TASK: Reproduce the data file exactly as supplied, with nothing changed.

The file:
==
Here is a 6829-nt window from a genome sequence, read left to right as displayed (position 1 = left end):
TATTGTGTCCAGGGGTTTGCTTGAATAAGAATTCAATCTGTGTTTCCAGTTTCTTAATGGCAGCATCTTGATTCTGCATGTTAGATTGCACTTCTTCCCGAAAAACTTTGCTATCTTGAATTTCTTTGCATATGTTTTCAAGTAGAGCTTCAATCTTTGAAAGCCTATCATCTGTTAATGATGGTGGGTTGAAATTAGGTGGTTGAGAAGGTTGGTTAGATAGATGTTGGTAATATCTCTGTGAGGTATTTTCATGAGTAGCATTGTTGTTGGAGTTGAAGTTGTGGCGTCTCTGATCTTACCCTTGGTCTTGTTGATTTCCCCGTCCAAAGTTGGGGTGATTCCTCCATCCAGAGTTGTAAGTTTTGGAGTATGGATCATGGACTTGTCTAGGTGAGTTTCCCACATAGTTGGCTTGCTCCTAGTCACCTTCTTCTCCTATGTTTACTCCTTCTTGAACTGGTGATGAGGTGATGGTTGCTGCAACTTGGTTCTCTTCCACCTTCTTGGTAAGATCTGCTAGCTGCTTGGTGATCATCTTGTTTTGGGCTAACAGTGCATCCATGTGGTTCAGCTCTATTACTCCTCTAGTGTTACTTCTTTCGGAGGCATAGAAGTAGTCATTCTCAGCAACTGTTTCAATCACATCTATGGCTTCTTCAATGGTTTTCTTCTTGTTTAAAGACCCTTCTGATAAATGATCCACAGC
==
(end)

Here is a 6829-nt window from a genome sequence, read left to right as displayed (position 1 = left end):
TATTGTGTCCAGGGGTTTGCTTGAATAAGAATTCAATCTGTGTTTCCAGTTTCTTAATGGCAGCATCTTGATTCTGCATGTTAGATTGCACTTCTTCCCGAAAAACTTTGCTATCTTGAATTTCTTTGCATATGTTTTCAAGTAGAGCTTCAATCTTTGAAAGCCTATCATCTGTTAATGATGGTGGGTTGAAATTAGGTGGTTGAGAAGGTTGGTTAGATAGATGTTGGTAATATCTCTGTGAGGTATTTTCATGAGTAGCATTGTTGTTGGAGTTGAAGTTGTGGCGTCTCTGATCTTACCCTTGGTCTTGTTGATTTCCCCGTCCAAAGTTGGGGTGATTCCTCCATCCAGAGTTGTAAGTTTTGGAGTATGGATCATGGACTTGTCTAGGTGAGTTTCCCACATAGTTGGCTTGCTCCTAGTCACCTTCTTCTCCTATGTTTACTCCTTCTTGAACTGGTGATGAGGTGATGGTTGCTGCAACTTGGTTCTCTTCCACCTTCTTGGTAAGATCTGCTAGCTGCTTGGTGATCATCTTGTTTTGGGCTAACAGTGCATCCATGTGGTTCAGCTCTATTACTCCTCTAGTGTTACTTCTTTCGGAGGCATAGAAGTAGTCATTCTCAGCAACTGTTTCAATCACATCTATGGCTTCTTCAATGGTTTTCTTCTTGTTTAAAGACCCTTCTGATAAATGATCCACAGC